Is the English Premier League similar to the ABSA Premiership?

However, even so, some players are seen being transferred to South Africa for special treatment. Adam Lallana of Liverpool came to Africa for his rehabilitation after his latest lengthy injury. This shows that South Africa provides the ABSA Premiership with the infrastructure that a player needs when they are on the treatment table.
— Tinotenda Magiya, FirstTouch Africa

Being an avid soccer fan brings some exposure that another can only imagine. Following your favourite club in the English Premier League brings knowledge about the league, that is the culture of football in England, media coverage, infrastructure only to mention but just a few. However, being from Africa, I am also exposed to the South African ABSA Premiership which is quite entertaining. Passionately following local football has helped me in realizing the similarities between the English Premier League and the South African ABSA Premiership. The most notable one being the fact that both the ABSA Premiership and the EPL are widely regarded as the best domestic leagues on their respective continents. Allow me to compare the two.

Liverpool & Chiefs Fans.png

Collectively, the English Premier League teams have the biggest financial backing in the world let alone the European continent. The English clubs have enough funding to compete with European clubs 2x bigger and with a richer history than them. For example, Chelsea managed to steal Eden Hazard from Lille under the noses of Real Madrid who were also interested in the player back in 2012. Today, only Paris Saint-Germain, Barcelona and Real Madrid can compete with the likes of Manchester City, Chelsea and Manchester United on the transfer market. This dominance sees the best players joining the English League and improving the level of competition. The South African ABSA Premiership is also the dominant league in Africa with the largest financial backing. To put things into perspective, the local cup competition in South Africa has bigger prize money than the CAF tournament - which happens to be the “UEFA Champions League” for African teams.

Secondly, fan support in England has some striking resemblances with that down south. Many soccer fans support their local teams before other global teams. The population of Luton is about 211,000 and most of the locals support Luton Town despite the club being in the 2nd division. They attend the matches whenever and wherever they are played. This however does not mean that they cannot have other teams they support in the English Premier League, Spanish La Liga, Italian Serie A, French Ligue 1, German Bundesliga among others. Same applies to fan support in South Africa. The locals support their teams just as much as they support the likes of Manchester United and Real Madrid. There are intense derby matches respected in South Africa just as much as the El Classico in Spain. The South Africans sing at the top of their lungs and blow the vuvuzela creating an amazing atmosphere for the home teams.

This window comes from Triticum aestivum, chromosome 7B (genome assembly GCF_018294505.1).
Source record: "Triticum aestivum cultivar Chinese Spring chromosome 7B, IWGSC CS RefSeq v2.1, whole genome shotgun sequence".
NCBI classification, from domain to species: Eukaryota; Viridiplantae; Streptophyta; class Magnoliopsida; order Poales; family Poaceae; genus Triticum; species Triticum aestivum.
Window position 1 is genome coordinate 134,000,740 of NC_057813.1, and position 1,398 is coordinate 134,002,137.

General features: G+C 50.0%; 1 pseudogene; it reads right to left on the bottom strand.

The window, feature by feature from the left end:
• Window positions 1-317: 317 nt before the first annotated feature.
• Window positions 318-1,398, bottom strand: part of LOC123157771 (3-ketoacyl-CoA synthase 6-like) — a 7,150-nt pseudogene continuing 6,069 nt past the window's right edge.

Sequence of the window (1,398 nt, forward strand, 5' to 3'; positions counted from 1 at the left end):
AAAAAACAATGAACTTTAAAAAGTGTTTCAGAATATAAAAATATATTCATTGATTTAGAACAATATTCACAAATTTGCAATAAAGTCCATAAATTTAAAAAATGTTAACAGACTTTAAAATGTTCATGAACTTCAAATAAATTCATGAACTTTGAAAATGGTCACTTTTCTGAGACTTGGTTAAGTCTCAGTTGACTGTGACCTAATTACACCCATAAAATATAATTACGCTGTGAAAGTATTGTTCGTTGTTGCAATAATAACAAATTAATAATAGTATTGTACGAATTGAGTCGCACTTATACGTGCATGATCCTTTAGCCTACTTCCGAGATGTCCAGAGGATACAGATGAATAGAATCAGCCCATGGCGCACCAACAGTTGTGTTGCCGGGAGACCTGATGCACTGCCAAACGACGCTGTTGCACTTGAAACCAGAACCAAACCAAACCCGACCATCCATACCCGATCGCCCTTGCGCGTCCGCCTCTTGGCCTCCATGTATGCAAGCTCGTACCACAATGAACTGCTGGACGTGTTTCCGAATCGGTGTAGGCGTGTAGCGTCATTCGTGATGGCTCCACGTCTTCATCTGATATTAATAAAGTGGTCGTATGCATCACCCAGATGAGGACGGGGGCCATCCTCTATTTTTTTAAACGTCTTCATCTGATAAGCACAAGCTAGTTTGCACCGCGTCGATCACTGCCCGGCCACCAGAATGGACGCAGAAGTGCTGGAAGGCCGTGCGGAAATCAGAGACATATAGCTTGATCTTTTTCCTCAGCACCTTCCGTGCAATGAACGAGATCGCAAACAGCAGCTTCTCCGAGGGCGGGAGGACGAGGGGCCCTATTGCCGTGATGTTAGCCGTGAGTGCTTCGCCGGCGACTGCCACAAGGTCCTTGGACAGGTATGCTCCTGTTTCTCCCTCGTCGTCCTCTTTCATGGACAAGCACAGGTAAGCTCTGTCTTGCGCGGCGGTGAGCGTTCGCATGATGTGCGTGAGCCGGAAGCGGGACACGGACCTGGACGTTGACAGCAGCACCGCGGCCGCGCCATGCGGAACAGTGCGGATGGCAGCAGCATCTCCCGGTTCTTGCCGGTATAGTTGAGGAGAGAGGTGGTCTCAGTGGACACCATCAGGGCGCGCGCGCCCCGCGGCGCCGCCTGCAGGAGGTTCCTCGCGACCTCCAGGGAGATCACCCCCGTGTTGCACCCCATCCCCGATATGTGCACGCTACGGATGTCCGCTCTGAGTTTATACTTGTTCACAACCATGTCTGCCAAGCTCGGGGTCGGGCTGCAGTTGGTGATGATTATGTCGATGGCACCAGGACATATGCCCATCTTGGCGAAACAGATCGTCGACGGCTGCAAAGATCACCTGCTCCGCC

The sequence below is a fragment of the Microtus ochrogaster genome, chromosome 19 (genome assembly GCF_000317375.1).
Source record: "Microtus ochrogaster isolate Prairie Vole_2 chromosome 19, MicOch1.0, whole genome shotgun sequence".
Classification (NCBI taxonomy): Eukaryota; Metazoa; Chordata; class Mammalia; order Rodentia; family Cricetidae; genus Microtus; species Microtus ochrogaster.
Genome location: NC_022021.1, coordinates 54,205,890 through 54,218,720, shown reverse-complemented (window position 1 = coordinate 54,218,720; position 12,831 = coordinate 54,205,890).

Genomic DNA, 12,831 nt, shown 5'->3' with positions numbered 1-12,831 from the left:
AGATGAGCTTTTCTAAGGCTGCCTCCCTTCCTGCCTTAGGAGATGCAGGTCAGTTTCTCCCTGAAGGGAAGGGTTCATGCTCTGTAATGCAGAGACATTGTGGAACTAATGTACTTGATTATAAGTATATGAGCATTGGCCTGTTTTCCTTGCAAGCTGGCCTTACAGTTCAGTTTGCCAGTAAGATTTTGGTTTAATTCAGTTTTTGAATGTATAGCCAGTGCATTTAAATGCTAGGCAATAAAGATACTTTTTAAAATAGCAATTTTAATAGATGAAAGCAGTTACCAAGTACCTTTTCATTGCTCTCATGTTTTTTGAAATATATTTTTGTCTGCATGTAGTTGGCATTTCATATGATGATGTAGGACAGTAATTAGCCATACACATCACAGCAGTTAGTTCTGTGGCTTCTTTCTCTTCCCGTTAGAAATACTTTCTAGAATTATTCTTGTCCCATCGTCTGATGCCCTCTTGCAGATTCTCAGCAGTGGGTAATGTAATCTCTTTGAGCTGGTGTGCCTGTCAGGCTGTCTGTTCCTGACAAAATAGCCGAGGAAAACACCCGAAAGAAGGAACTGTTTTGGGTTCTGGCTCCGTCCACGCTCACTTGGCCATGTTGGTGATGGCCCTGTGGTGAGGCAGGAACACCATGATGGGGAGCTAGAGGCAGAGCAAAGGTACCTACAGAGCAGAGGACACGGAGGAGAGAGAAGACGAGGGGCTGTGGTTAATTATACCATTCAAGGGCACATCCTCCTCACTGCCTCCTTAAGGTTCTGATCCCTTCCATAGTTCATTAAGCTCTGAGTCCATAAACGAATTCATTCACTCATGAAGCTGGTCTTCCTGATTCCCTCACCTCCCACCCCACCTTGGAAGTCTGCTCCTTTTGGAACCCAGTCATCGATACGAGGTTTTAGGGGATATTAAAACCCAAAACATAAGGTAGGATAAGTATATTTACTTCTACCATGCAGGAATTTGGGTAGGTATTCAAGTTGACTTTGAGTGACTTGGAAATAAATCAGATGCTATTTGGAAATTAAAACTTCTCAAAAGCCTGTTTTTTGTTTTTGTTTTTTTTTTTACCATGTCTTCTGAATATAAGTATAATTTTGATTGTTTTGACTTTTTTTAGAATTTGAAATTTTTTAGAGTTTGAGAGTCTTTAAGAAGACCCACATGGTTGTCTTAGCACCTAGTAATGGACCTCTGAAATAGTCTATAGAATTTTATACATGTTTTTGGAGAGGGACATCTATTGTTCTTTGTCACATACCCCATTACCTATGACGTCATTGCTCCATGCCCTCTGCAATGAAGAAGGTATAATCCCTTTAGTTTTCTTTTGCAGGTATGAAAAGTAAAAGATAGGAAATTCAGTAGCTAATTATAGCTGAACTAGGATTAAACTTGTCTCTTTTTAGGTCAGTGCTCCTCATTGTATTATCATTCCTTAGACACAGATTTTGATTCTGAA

Roman Pavlyuchenko and Tinashe Nengomasha of Chiefs during the 2011 Vodacom Challenge match between Kaizer Chiefs and Tottenham Hotspur at Peter Mokaba Stadium on July 16, 2011 in Polokwane, South Africa.  (July 15, 2011 - Source: Gallo Images/Getty Images Europe)

Roman Pavlyuchenko and Tinashe Nengomasha of Chiefs during the 2011 Vodacom Challenge match between Kaizer Chiefs and Tottenham Hotspur at Peter Mokaba Stadium on July 16, 2011 in Polokwane, South Africa.

(July 15, 2011 - Source: Gallo Images/Getty Images Europe)

England has some of the best soccer stadiums in the present day. Walking into Anfield, Emirates Stadium, Old Trafford, Stamford Bridge and Etihad as a visitor is a frightening experience if you’re supporting the away team on the night. However, it is a lovely experience for the tourists who tour the stadiums in admiration of the work put into building these artefacts built decades ago. Africa has made efforts to follow in these footsteps if not bettering them. The 2010 FIFA World Cup South Africa saw many state of the art stadiums built across the African nation. To date, we take pride in the turfs at Moses Mabhida, FNB Stadium among others. These stadiums were beautifully made and can easily be used to host some of the biggest matches in world football.

Some players prefer to play in the English Premier League because of the quality of treatment given to injured players. The infrastructure in the country is up there with the best which makes it conducive for players to give their all on the pitch knowing they will be taken care of in case of accidents. However, even so, some players are seen being transferred to South Africa for special treatment. Adam Lallana of Liverpool came to Africa for his rehabilitation after his latest lengthy injury. This shows that South Africa provides the ABSA Premiership with the infrastructure that a player needs when they are on the treatment table.

However, based on their geographical locations, there are bound to be differences between the two soccer leagues. I think what separates the South African ABSA Premiership from any other league is the style of play. I find this more entertaining because of the number of long shots taken in this competition which keeps the average fan on the edge of their seats. Hlompho Kekana is the common culprit causing this discomfort. Watch the ABSA Premiership, and you’ll know what I am talking about.